The make up timer is established at lines 396-401 and times 150 time units (tenths of a second). Thus, if level of tank E is below the high level sensor and cascading is not in effect, some of the medium of tank D are transferred to tank E to make up the level, in 15 second increments.
Lines 402-403 require the loop valve (normally open) to change state when the bypass valve 423 does.
The logic for tanks A, B and C, lines 208-253, 258-303 and 308-353, respectively is entirely similar.
Returning now to the loop E tank logic, lines 435-437 control valve Y30, which is on when pump Y3 is on. Pump Y3 is controlled by lines 175-186. Lines 175-180 establish a four minute counter, starting at time step 26. Thus, the counter reaches its fourth step, one minute before the end of step 26, and at the time the pump is energized (assuming tank A high level is not made-X20). The pump Y3, and valve Y30 remain on until the end of the cascade (CR 260) or until tank A high level is made (X20). Lines 181-182 and 196-206 enable the pump Y3 and valve Y30 to make up level of A tank prior to the 20th time step in a cascading operation. In such event the counter (lines 196-201) counts for 210 unit periods of two seconds, or until A tank high level (X20) is made.
Lines 475-494 provide control signals for the return loop panel 135 to control return pumps for the loops A-E. Lines 475-476 provide an MCR instruction to turn Y48-Y52 to logic zero (pumps off) if the return loop power is absent (X13). Otherwise each return loop pump is energized so long as the associated loop's low level sensor (X21, X23, X25, X27, X29) is made indicating more than a minimum wash medium level in the tank.
Lines 510 to 532 establish a cascade failure (Y72) which can come on any time after the second time step (CR 302) if any one of the five logic conditions established by lines 510-512; 513-515; 517-519; 521-523 or 525-527 is true. Lines 510-512 is true is after the 27th time step (CR 327) transfer valve Y30 is open and the low level is made (X21). Likewise, for the E loop, if at time step before 307 (CR 307), the loop D transfer valve is open (Y25) and the low level sensor is made (X29). Similar consideration hold for each of loops B (lines 513-515) C(517-519) and D (lines 521-523).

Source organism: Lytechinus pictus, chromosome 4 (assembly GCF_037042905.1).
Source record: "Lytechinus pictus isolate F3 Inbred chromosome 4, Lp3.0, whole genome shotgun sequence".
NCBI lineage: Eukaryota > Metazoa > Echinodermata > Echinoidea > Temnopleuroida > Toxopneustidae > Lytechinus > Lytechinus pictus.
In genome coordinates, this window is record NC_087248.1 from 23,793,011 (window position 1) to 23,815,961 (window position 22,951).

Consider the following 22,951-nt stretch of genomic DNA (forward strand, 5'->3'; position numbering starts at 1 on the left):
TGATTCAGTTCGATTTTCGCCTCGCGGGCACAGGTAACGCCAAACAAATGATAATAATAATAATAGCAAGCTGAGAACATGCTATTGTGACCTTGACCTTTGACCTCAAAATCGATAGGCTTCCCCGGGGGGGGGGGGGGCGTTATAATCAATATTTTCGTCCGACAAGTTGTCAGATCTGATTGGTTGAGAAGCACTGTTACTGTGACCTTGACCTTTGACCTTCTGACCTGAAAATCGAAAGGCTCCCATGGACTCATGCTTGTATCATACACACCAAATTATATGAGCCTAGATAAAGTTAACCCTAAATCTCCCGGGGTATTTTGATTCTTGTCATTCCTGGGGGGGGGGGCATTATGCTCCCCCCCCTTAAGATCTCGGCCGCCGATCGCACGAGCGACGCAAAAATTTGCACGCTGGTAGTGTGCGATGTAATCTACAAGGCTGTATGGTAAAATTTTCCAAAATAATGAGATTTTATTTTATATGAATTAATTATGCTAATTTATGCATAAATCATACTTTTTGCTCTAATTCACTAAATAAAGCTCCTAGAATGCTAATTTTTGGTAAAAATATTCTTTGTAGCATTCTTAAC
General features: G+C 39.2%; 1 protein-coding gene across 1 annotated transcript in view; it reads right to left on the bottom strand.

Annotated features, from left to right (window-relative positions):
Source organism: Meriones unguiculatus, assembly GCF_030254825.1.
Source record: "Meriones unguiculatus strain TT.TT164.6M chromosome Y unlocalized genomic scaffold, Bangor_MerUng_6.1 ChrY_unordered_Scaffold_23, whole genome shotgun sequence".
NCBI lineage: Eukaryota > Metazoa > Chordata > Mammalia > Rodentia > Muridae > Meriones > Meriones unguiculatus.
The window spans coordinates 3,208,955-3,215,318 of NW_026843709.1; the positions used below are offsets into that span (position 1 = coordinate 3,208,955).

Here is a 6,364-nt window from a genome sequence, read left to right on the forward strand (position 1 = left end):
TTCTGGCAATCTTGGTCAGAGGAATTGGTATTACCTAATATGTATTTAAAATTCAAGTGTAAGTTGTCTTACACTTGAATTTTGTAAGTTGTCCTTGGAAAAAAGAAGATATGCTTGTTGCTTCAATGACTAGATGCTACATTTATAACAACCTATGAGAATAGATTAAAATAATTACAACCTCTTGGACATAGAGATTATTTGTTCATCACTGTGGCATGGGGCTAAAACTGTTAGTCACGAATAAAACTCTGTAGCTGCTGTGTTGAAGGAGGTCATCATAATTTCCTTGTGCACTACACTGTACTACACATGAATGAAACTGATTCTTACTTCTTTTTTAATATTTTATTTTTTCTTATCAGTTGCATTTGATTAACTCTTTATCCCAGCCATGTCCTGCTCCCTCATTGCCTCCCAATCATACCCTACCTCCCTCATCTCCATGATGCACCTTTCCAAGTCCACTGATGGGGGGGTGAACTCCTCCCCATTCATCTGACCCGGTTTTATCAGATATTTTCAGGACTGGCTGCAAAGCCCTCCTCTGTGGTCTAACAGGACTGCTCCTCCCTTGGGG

A cascade transfer failure (Y72) is used in the development of CR 289 in lines 550-567. Lines 550-559 use power available repeaters X5-X9, X12 and X13 along with absence of cascade failure (Y 72) to set CR 289 to its logic one state. Absence of any one of these conditions will put CR 289 to its logic zero state with effects that should be apparent (each of the loop pumps and the timer itself is de-energized). A timer delay (Y 71) is developed to follow CR 289 in lines 568-569.
Lines 1000-1011 establish Y79 and CR 256, (line 1000) is hard wired so it is always closed. The timer (1000-1004) times 10 time units of 0.1 sec. each, and so times out once per second to change the state of Y79 from logic zero to one. Likewise, timer 1005-1010 times a similar period beginning with Y79 going to logic one. When CR 256 goes to logic one, the first timer is reset (CR 256), and so Y79 and CR 256 are each at logic one and zero for successive 1.0 second periods, in a phase displaced relation.